A Case of Invasive Aspergillosis of the Nasal Septum in a Patient with Diabetes Mellitus.
Tae Hoon Kim, Ji Sung Yoon, Ji O Mok, Yeo Joo Kim, Hyeong Kyu Park, Chul Hee Kim, Sang Jin Kim, Dong Won Byun, Kyo Il Suh, Myung Hi Yoo, Jang Mook Kim, Yoon Jung Kim
Korean Diabetes J. 2003;27(4):373-378.   Published online August 1, 2003
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Invasive aspergillosis of the nasal cavity and paranasal sinuses is characterized by invasion and destruction of the bony sinus walls, the orbit, and other soft tissues of the face. It occurs particularly in patients with severe immune deficits, and less frequently in patients with diabetes mellitus. The therapeutic outcome of invasive aspergillosis is unsatisfactory. Mortality rates range from 50 to 80%, depending primarily on the underlying disease. In general, the prognosis depends on making a prompt diagnosis of infection and providing early treatment. However the diagnosis of invasive aspergillosis is difficult because there is no specific symptom, nor any rapid diagnostic method for confirmation. We report a case of a 64-year old woman with diabetes mellitus and invasive aspergillosis of the nasal septum. She was diagnosed by biopsy of the nasal septum and treated with systemic antifungal agent and surgical debridement. (Ed- paragraphs combined here) In conjunction with this case we review the previous literatures and suggest that prompt antifungal therapy with glycemic control is an important element in the treatment of invasive aspergillosis in a diabetic patient.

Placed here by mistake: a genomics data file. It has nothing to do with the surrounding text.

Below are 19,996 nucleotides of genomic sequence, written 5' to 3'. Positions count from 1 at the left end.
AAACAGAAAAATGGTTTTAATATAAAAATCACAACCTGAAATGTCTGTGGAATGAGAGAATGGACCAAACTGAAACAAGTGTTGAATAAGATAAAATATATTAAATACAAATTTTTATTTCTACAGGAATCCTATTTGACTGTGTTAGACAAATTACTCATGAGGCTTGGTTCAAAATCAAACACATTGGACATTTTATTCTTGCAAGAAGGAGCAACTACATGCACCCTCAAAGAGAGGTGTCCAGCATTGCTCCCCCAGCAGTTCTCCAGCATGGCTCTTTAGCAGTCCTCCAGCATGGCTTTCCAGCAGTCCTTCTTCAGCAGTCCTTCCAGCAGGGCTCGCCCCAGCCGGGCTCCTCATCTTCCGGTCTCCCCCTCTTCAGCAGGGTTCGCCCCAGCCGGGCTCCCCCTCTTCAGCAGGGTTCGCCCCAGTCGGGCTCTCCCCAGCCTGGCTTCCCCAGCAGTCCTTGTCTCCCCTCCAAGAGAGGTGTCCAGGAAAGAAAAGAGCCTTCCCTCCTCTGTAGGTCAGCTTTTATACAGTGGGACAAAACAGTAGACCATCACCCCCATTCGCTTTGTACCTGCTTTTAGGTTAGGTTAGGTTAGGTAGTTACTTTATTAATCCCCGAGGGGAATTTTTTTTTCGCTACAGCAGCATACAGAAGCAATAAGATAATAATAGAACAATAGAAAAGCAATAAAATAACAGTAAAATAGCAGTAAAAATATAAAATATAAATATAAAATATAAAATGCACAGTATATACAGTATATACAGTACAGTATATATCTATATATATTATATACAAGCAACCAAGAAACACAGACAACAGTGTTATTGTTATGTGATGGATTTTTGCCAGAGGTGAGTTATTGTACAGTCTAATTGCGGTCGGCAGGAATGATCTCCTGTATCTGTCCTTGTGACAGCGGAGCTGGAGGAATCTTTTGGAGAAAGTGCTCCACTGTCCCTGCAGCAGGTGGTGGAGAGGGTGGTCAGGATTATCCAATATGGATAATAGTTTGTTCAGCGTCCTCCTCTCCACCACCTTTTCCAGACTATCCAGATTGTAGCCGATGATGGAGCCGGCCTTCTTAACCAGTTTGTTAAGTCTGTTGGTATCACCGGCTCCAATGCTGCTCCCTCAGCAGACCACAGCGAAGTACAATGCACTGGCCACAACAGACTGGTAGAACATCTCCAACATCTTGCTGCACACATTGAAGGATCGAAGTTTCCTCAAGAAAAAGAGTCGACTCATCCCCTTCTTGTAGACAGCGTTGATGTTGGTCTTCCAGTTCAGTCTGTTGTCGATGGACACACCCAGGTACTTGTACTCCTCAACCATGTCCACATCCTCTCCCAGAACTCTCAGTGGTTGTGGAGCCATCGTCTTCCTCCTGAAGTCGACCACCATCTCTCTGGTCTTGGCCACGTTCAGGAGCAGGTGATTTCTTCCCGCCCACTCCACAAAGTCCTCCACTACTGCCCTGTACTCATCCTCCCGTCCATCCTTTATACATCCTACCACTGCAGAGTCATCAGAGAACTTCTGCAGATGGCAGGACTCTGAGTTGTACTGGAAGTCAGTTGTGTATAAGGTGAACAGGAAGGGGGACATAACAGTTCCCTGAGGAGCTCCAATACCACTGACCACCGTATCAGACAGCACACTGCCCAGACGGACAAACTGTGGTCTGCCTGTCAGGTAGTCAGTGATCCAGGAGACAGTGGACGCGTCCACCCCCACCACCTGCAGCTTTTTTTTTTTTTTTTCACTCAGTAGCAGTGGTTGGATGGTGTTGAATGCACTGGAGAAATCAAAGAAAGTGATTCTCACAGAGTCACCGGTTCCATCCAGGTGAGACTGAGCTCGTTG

A Case of Endogenous Endophthalmitis in a Patient with Diabetic Retinopathy.
Chang Hee Han, Ji Sung Yoon, Ji O Mok, Yeo Joo Kim, Hyeong Kyu Park, Chul Hee Kim, Sang Jin Kim, Dong Won Byun, Kyo Il Suh, Myung Hi Yoo, Jun Sun Kim
Korean Diabetes J. 2003;27(4):367-372.   Published online August 1, 2003
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Infectious endogenous endophthalmitis can occur by entrance of a pathogenic microorganism into the eye from various primary infection sites other than the eye. Although relatively rare, it results in visual loss frequently in spite of early diagnosis and treatment. It occurs in the process of systemic infection and its underlying conditions are diabetes, advanced liver disease, and immune suppressive state or drug abuse. We report a case of a 51-year old man with proliferative diabetic retinopathy and endogenous endophthalmitis caused by S. aureus from a skin infection. The ocular symptoms improved after systemic and intravitreal antibiotic therapy but visual loss could not be prevented. In conjunction with this case, we review the available literatures and stress the seriousness of this disease when concurrent in diabetic patients.
Impairment of Insulin Secretion by Fat Overload in Rat Pancreatic Islets and Effects of Antioxidants.
Chul Hee Kim, Chan Hee Kim, Hyeong Kyu Park, Kyo Il Suh, Ki Up Lee
Korean Diabetes J. 2002;26(5):347-356.   Published online October 1, 2002
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BACKGROUND